Brigham Young University is a Mormon institution.
But then there’s local news from KUTV:
by Daniel Woodruff, KUTV Wednesday, August 31st 2022
PROVO, Utah (KUTV) — Athletic administrators at Brigham Young University said Wednesday they have not found any proof that a fan who was banned from university athletic events over the weekend used any racial slurs during a volleyball game against Duke University.
“The person who was banned was the person identified by Duke as using racial slurs,” said BYU associate athletic director Jon McBride in an email to KUTV 2News. “However, we have been unable to find any evidence of that person using slurs in the match.”
Further, McBride said, the university has “no evidence of any other individuals at the match uttering racial slurs.”
…Late Tuesday, though, The Salt Lake Tribune reported that BYU police reviewed surveillance video of the individual who was banned and did not see him shouting anything.
“When we watched the video, we did not observe that behavior from him,” BYU Police Lt. George Besendorfer told The Tribune.
In a police report Friday evening, obtained by KUTV 2News, BYU Police Officer Richard Laursen wrote that a BYU Athletics official told him during the third set of the match that a “racial comment was made to the Duke Volleyball players” from the student section. The officer wrote that he positioned himself between the Duke bench and the student section during the next set, but he did not “hear any sexual or racial comments during the set.”
During that time, Laursen wrote, he interacted with a fan in the student section who appeared to have special needs.
“Special needs” means retarded, such as Down’s Syndrome, right?
That fan, whose name was redacted in the police report, was later identified as the one who allegedly shouted racial slurs at the Duke players.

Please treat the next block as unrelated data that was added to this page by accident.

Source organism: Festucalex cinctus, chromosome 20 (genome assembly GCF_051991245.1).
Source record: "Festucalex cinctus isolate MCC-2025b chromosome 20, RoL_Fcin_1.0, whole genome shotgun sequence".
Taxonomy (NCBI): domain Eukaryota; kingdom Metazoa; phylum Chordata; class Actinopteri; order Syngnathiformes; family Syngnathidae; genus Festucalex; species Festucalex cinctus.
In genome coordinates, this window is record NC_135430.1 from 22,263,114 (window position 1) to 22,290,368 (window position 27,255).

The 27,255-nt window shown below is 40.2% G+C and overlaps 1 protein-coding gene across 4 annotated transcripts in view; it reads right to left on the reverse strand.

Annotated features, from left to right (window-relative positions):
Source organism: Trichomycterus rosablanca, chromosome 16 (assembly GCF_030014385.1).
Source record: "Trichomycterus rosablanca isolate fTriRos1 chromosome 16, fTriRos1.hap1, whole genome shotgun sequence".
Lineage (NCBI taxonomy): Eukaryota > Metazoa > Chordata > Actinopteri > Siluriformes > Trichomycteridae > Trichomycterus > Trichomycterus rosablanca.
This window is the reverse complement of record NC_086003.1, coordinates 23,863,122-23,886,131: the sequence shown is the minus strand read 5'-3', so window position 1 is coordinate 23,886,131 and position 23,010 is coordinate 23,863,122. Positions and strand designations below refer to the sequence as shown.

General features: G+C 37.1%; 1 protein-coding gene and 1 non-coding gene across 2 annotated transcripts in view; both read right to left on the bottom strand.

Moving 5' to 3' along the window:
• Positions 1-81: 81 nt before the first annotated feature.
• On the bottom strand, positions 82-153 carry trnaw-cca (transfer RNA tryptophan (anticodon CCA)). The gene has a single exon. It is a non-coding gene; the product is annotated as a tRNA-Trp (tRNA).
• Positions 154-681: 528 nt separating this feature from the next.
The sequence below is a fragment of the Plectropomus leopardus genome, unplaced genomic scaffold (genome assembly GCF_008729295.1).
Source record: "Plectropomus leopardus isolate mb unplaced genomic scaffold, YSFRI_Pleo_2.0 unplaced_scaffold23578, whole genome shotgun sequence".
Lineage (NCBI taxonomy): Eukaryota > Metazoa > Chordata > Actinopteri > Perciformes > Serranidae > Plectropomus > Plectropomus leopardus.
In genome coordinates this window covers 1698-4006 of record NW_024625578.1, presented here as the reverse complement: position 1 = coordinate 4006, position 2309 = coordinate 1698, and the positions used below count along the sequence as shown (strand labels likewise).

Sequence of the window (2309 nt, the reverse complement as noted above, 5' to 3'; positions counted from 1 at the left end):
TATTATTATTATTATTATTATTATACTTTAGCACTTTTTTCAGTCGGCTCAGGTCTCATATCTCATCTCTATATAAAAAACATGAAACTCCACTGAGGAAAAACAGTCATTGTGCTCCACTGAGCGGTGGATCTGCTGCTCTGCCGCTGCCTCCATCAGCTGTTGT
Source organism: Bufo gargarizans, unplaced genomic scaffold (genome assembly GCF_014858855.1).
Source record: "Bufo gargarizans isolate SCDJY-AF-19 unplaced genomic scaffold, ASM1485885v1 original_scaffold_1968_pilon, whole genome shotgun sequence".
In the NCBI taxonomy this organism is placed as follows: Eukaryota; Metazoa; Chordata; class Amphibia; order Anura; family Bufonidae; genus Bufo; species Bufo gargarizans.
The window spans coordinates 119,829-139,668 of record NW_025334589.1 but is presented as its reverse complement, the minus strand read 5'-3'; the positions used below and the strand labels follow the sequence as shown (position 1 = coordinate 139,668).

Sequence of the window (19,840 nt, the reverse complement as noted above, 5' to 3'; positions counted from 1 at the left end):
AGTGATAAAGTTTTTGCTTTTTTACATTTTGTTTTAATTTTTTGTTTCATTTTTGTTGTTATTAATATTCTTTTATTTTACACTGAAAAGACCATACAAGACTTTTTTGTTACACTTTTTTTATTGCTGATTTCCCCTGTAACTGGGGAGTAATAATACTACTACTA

Following the match, the officer said Duke’s assistant coach reported that “one of the fans got into the face of one of the Duke players and that the player felt uncomfortable by the fan.” The officer said it was the same fan he had been interacting with.
“The individual said he thought the Duke player was a BYU player who is one of his friends,” Laursen wrote, adding that the fan denied using any racial slurs during the event. “He said the only comment he made was that they shouldn’t hit the ball into the net.”
Yet, Laursen wrote, he was later told by a BYU Athletics officials that the Duke team insisted that offensive comments continued to be made throughout the match, even during the fourth set, and that they felt the officer did nothing to stop it.
“I told the Athletic staff that I never heard one racial comment being made,” Laursen wrote.
Later, the officer wrote, he reviewed game footage with a BYU volleyball coach, but there was nothing to indicate the fan did anything inappropriate during the match.
So, it sounds like perhaps the Duke players got freaked out by a friendly retard and accused the Special Needs guy of being a racist. And the national news media devoured that allegation because everybody knows what hate-filled racists Mormon women’s volleyball fans must be.
More from Deseret News:
“He seemed to be more interested in talking to me than cheering for BYU,” Laursen wrote. “It was evident based on the individual’s comments, stuttered speech and mannerisms that he has special needs. Based on my training and experience in Crisis Intervention Training, he may have (A)sperger syndrome or could have autism. The individual was articulate, but socially awkward. The individual kept scrolling through his phone and didn’t seem too involved in the game.”
So it sounds like the Duke players were ableist.